Why Everyone Is Talking About Type of Exoskeletons for Construction Workers? Right Now
Updated: Mar 30, 2022
Protective exoskeletons have not yet gone mainstream among construction workers, but experts predict they are the wave of the future.
These robotic exoskeletons, also known as exosuits, sport a light metal framework that mimics the human skeleton. When workers wear these exoskeletons, the objects they lift seem lighter – nearly weightless. The exosuits are available in different versions, one of which is passive, containing no motors or batteries to aid in lifting. Active exosuits do contain these elements, but construction workers are more likely to use passive exoskeletons.
The use of exoskeletons reduces worker injuries. Ford Motor Company adopted exoskeletons for some of its workforces back in 2011, and since then there has been a whopping 83 percent decrease in the number of injuries reported in units using
A Ford ergonomics expert says that when injuries do occur, they most often affect the shoulder. Not only does the shoulder suffer the highest number of injuries, but they take longer to heal and return to full functioning. Shoulder surgeries are also among the more expensive orthopedic operations.
As more construction companies adopt the exoskeleton, workplace injuries are expected to fall accordingly. Not only do workplace injuries affect a company’s bottom line, let alone the health of employees, but when fewer workers are hurt on the job, there is less need for hiring and training people to replace those recuperating. Another plus – people who cannot currently work in the industry due to disabilities may have a chance at such jobs if an exosuit is available.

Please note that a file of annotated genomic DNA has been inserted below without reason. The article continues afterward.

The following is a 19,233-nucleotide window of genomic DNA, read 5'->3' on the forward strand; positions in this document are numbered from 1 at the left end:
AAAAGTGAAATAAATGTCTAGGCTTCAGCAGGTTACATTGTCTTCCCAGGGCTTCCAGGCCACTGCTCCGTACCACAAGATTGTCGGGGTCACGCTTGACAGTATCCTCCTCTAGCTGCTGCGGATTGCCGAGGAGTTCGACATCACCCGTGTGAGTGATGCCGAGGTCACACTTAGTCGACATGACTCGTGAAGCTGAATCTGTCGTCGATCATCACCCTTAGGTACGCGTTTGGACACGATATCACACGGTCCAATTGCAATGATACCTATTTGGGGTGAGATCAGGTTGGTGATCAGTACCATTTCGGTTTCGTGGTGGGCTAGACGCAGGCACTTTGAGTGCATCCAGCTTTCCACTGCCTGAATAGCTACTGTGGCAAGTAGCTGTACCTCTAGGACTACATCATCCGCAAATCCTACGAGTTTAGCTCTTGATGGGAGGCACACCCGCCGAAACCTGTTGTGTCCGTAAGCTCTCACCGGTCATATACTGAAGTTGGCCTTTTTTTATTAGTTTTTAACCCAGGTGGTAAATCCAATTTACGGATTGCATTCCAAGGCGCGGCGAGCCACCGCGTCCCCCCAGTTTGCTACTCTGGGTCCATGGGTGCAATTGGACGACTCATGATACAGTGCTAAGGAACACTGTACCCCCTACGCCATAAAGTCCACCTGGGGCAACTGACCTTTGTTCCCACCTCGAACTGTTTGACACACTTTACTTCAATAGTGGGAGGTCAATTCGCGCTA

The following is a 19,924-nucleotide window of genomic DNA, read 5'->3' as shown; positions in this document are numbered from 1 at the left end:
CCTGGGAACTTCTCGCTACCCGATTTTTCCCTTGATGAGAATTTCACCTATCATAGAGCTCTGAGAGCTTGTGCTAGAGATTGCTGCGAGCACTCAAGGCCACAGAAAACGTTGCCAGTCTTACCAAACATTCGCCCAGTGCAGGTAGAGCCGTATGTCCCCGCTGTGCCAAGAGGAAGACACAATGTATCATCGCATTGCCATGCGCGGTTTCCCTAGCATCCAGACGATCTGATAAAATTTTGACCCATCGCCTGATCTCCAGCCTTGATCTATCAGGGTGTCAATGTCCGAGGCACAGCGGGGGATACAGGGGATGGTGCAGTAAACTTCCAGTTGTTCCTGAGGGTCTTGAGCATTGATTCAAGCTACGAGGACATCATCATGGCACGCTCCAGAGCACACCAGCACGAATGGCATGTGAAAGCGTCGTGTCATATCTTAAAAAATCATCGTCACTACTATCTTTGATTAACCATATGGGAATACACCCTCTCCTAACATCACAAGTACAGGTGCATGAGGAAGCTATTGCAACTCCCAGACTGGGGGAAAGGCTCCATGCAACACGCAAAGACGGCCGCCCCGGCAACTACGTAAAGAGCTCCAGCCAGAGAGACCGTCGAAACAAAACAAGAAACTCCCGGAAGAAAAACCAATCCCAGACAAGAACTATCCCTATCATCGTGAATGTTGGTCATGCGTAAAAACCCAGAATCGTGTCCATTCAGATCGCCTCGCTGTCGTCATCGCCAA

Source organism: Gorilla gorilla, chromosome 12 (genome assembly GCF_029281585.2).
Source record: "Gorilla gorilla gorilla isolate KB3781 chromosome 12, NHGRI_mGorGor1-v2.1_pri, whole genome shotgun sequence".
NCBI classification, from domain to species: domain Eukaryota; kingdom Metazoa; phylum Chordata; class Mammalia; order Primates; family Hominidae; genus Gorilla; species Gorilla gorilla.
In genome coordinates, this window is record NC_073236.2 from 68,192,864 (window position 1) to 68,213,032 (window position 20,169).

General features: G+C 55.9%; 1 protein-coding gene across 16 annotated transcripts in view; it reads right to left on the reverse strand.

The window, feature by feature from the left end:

Types of Exoskeletons
While full-body exosuits are on the market, they are overkill for many construction workers, as well as employer wallets. The more common type of exosuits found on the job include:
*Back support exoskeletons: These devices ensure workers are lifting objects in the correct manner, as well as helping them maintain proper posture.
*Arm support limbs: These exosuits aid employees in lifting heavy tools and similar items. Workers can avoid repetitive stress injuries with these limbs, even when performing repetitive tasks over the long term.
*Mounted arm exosuits: This version consists of a spring-loaded arm allowing a worker to carry a heavy tool, with the tool’s weight transmitted to the ground. With this device, workers can complete tasks much more quickly.
Exoskeletons, for all their bells and whistles, really are not new. They originated in the military back in the 1960s, and like all such devices, have become more sophisticated ever since. Right now, a worker can lift 200 pounds using an exoskeleton with the same amount of effort expended as picking up a pen.
Exoskeletons are not cheap, with even the simplest units running thousands of dollars; but prices are dropping. That, and their other features, are making the purchase of such suits more attractive to the construction industry.
Companies can work with manufacturers to design exoskeletons with features addressing their exact needs. In the next several years, expect to see exosuits worn at many major construction and manufacturing projects.